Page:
CD rates Blog

Finance Blogs » CD rates » Governments gain from low rates

Governments gain from low rates

By Sheyna Steiner · Bankrate.com
Wednesday, September 19, 2012
Posted: 9 am ET

The low interest rate regime Americans are currently living with does not impact everyone equally. While rates on certificates of deposit languish -- typically coming in much lower than the rate of inflation, borrowers benefit from the very low CD rates.

And not just consumers benefit but so do governments that borrow as well as issue bonds, and those governments have a great need for loans these days. That point is underscored in the New York Times story published last week, "As low rates depress savers, governments reap benefits."

From the story:

Though bad for people trying to live off their savings, low interest rates happen to be quite good for anyone borrowing money, like governments themselves. Over time, interest rates below the inflation rate allow governments to refinance, erode or liquidate their debt, making it easier to live within their budgets without having to resort to more unpalatable spending cuts or tax increases.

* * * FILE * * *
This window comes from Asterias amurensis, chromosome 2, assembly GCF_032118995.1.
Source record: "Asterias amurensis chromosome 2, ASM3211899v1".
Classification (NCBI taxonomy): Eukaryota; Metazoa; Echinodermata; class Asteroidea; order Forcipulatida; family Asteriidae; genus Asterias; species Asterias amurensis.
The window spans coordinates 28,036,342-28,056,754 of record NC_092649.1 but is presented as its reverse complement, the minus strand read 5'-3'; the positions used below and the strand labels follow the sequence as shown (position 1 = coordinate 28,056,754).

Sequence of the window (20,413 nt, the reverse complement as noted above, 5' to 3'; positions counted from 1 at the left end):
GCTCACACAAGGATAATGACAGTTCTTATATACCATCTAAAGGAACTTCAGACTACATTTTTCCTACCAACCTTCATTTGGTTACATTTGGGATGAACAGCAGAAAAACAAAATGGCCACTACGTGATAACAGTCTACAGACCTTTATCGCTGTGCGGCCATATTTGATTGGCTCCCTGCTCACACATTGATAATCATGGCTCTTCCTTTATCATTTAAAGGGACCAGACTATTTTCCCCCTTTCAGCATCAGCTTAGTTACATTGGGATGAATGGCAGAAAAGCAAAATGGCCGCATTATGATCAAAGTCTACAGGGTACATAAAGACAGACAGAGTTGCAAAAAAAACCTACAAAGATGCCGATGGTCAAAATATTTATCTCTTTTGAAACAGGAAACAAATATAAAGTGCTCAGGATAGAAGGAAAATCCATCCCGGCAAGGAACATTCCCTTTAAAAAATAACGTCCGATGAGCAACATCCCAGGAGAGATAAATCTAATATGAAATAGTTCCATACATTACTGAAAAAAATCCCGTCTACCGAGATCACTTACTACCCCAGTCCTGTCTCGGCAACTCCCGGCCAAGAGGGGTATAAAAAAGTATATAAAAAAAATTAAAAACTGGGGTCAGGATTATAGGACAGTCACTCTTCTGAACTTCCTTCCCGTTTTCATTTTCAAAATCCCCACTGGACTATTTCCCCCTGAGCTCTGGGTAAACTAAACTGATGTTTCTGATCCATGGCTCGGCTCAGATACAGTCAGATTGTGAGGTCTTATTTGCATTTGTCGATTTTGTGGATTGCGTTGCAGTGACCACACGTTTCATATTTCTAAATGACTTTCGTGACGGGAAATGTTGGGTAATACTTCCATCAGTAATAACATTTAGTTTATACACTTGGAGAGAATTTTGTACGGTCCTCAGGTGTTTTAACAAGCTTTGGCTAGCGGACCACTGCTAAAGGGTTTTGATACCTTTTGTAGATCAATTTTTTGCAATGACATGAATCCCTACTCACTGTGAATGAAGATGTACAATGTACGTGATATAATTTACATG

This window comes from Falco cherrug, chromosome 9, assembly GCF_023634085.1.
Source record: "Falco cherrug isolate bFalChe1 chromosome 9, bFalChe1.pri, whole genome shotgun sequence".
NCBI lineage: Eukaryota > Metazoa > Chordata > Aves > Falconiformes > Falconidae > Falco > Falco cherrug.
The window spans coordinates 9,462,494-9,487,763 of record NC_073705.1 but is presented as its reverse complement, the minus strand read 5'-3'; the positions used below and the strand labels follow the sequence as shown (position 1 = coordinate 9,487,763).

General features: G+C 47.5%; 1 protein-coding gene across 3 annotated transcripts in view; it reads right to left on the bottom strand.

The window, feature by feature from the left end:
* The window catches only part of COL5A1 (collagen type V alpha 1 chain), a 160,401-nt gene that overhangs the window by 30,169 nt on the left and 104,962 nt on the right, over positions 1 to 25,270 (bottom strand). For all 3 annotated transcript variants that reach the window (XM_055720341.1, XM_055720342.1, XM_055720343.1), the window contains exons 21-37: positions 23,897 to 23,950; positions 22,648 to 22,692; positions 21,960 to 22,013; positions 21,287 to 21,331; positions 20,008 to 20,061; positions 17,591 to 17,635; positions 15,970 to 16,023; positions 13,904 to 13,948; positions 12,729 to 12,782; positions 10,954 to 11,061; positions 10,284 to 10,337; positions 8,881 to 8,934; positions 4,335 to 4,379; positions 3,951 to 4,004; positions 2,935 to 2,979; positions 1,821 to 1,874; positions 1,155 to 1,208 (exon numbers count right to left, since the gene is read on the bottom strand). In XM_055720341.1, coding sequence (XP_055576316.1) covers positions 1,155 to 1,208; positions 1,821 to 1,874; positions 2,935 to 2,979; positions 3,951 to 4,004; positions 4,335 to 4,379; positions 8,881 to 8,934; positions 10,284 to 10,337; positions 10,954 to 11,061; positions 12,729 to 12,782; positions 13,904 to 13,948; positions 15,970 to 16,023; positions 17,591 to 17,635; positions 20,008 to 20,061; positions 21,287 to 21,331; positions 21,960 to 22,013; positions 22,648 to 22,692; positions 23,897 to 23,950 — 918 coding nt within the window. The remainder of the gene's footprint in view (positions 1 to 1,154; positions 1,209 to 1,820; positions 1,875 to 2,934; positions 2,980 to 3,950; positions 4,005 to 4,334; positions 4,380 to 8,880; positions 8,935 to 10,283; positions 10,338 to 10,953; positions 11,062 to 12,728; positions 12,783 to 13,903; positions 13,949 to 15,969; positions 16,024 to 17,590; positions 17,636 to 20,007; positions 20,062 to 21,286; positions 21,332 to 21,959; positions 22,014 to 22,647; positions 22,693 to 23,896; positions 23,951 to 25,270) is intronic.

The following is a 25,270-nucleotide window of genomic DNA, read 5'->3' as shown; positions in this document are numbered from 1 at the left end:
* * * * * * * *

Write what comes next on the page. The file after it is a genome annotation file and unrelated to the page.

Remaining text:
Along with keeping rates low, governments are using a variety of tactics to encourage captive audiences, like pension funds and banks, to buy their debt. Consumers, in other words, are subtly subsidizing governments without even knowing it. Economists have compared this phenomenon to a hidden tax on people's wealth.

The Federal Reserve has gone on the record, acknowledging that the prolonged low-interest-rate policy is a burden on savers. But, Fed Chairman Ben Bernanke pointed out in the FOMC press conference last week that a deep recession could be equally detrimental to savings.

Get more CD and Investing News with our free weekly newsletter.

Follow me on Twitter @SheynaSteiner.

«
»
Bankrate wants to hear from you and encourages comments. We ask that you stay on topic, respect other people's opinions, and avoid profanity, offensive statements, and illegal content. Please keep in mind that we reserve the right to (but are not obligated to) edit or delete your comments. Please avoid posting private or confidential information, and also keep in mind that anything you post may be disclosed, published, transmitted or reused.

By submitting a post, you agree to be bound by Bankrate's terms of use. Please refer to Bankrate's privacy policy for more information regarding Bankrate's privacy practices.